8.2 Wildfire Smoke Transport and Impact on Air Quality Observed with a Multi-Wavelength Elastic-Raman Lidar and Ceilometer in New York City

Wednesday, 25 January 2017: 10:45 AM
Conference Center: Skagit 4 (Washington State Convention Center )
Yonghua Wu, City College of New York, New York, NY; and W. Peña, A. Arapi, A. Diaz, B. Gross, and F. Moshary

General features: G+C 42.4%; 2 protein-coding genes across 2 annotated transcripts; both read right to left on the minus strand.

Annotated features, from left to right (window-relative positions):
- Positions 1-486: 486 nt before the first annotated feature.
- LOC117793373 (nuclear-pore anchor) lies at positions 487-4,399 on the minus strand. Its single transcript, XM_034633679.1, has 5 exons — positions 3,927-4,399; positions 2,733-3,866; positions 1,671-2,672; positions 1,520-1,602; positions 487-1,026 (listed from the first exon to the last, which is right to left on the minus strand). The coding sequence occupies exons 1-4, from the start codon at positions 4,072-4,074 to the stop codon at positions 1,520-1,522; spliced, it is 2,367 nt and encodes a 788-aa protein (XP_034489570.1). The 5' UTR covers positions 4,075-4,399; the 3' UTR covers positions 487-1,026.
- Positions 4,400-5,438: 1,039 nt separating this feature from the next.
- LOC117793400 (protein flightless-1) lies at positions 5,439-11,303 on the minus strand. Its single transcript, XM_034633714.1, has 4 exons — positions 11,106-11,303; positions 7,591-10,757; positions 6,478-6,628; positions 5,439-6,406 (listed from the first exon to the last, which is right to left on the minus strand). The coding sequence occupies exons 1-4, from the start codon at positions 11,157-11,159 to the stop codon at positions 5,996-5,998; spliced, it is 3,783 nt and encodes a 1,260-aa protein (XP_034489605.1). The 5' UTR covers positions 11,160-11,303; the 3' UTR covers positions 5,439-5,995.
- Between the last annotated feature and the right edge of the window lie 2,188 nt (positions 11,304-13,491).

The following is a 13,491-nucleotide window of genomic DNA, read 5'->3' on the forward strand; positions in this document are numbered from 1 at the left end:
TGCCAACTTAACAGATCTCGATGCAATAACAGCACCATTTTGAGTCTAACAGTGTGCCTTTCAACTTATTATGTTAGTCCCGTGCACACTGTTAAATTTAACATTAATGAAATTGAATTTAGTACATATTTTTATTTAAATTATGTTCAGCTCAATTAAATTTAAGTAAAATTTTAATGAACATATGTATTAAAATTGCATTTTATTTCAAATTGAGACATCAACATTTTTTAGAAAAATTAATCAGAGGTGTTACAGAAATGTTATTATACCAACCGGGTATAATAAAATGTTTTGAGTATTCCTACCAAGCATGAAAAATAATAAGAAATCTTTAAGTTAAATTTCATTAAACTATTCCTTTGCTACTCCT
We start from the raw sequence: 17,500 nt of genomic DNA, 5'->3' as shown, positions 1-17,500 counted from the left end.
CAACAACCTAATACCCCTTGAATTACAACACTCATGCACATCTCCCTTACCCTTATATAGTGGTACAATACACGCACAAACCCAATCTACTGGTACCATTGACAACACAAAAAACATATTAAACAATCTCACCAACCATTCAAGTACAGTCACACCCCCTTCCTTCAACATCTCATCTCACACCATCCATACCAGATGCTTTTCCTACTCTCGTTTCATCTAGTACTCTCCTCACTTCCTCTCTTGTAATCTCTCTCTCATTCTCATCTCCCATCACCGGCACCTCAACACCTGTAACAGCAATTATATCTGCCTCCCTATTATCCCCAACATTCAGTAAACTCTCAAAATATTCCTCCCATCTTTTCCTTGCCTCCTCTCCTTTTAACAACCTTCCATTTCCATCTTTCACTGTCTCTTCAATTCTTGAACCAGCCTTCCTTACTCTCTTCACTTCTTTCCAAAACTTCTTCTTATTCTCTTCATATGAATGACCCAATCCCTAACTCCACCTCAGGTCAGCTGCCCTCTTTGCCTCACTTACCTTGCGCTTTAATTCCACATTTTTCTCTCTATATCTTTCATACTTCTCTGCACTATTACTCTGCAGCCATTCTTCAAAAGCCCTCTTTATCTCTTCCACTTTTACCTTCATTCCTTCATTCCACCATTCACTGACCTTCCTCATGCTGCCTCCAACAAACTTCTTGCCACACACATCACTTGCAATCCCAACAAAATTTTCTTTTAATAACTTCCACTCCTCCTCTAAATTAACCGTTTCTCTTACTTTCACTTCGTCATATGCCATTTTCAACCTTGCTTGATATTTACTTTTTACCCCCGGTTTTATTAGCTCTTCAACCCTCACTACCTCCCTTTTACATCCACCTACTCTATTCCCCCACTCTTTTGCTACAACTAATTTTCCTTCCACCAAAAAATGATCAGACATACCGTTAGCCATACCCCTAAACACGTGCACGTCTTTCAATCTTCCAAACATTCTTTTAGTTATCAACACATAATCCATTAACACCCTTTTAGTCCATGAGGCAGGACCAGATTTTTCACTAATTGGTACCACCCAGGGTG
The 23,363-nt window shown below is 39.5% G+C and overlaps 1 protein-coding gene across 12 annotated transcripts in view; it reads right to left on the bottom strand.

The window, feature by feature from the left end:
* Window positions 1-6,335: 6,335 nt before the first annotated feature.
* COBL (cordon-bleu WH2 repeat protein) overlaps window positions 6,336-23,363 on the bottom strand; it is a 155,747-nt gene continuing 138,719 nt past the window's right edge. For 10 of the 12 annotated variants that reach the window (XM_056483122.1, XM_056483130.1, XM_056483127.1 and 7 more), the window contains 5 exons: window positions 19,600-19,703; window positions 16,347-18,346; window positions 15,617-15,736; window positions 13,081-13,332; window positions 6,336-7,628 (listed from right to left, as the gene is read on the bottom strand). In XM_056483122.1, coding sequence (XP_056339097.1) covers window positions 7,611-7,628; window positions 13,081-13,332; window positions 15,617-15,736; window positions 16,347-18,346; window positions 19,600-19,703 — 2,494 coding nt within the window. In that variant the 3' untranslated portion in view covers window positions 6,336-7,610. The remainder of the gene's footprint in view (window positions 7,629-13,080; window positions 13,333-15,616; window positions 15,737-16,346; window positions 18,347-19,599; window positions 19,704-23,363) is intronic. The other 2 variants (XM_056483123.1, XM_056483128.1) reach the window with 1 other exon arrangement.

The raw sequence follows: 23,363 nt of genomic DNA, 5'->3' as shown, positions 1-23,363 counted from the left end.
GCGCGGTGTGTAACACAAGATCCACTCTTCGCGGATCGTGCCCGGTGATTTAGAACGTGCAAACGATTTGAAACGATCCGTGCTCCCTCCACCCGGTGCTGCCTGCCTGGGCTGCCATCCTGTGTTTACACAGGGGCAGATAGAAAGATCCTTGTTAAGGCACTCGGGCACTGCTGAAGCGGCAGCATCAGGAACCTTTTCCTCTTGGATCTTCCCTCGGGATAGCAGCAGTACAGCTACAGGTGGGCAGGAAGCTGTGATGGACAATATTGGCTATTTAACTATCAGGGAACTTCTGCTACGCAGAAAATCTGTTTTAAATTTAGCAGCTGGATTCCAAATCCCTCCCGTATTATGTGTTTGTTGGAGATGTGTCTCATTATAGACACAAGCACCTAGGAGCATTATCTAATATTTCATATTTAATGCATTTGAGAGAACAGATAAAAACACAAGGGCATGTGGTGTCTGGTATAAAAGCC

Wildfire smoke plumes have impact on air quality and atmospheric radiative properties in regional to continental scale through the long-range transport pathway. In this study, we present an integrated observation of the wildfire smoke plumes during spring/summer 2016 in New York City (NYC), using combined lidar-ceilometer, satellite and model product. Several episodes indicate that the smoke plumes are located below 8-km altitude and the lower layers are mixed down into the planetary-boundary-layer (PBL). The aerosol optical depths reach up to 0.45 at 532-nm while the Angstrom exponents are 1.7~1.8 at the wavelength pair of 1064-532-nm. Coincident increases of ground PM2.5 from ~10 μg/m3 to 30 μg/m3 are observed in both NYC urban and upwind non-urban areas (Newburgh/White-plain in NYS or the sites in New Jersey). PM2.5 speciation such as black carbon and organic carbon will be examined for these cases. The NOAA-HYSPLIT model and satellite aerosol products, including CALIPSO lidar observations, are used to map plume transport paths to NYC for the different episodes and understand their interaction with the boundary layer.
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